BAE surprised stock markets on September 12 with sudden announcement of a planned merger with its fellow European aerospace and defense group EADS, which confirmed a few hours later that the deal is being discussed. Under UK stock market rules, the merger would have to be agreed or abandoned by close-of-business on October 10. It would see EADS emerge as the senior partner with its shareholders holding 60 percent in the combined company and BAE accounting for the remaining 40 percent.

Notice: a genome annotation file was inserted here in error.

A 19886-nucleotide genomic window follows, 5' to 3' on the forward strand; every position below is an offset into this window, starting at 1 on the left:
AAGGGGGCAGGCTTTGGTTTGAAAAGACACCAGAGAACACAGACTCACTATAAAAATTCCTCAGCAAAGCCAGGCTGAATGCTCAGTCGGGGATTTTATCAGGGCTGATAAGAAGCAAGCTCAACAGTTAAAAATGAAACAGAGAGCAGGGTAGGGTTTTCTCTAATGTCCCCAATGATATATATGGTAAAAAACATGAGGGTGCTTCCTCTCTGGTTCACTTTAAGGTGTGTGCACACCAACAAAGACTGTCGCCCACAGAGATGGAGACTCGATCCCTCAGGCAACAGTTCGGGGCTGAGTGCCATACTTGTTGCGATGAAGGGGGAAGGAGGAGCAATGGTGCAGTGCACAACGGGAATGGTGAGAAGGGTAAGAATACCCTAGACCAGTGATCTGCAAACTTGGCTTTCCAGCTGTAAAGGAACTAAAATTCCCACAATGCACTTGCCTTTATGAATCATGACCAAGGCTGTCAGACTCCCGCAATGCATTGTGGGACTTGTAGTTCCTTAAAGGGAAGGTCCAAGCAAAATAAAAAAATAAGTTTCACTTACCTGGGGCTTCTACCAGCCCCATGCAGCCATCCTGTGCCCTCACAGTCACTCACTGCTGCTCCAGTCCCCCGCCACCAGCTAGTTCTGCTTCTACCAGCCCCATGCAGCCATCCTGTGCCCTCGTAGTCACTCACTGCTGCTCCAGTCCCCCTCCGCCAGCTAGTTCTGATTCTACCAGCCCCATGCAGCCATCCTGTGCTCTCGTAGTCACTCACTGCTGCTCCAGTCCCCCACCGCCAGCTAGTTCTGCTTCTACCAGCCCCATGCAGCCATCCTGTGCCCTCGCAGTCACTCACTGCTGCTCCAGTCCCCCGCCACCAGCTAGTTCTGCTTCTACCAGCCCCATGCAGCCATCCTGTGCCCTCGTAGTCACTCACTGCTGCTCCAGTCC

However, financial analysts have been quick to raise doubts as to whether European anti-trust regulators will permit the merger. EADS leadership clearly sees the move as a chance to boost its presence in the key U.S. defense market, in which UK-based BAE has made more significant in-roads. It could also dilute the political influence of the French and German governments, each of which holds a 22.5 percent stake in EADS. The British government retains a stake in BAE giving it veto rights over major strategic moves. The merger would have far greater significance on the defense side of the two groups’ businesses since BAE has completely withdrawn from the civil aerospace sector, leaving EADS with complete control of airframer Airbus.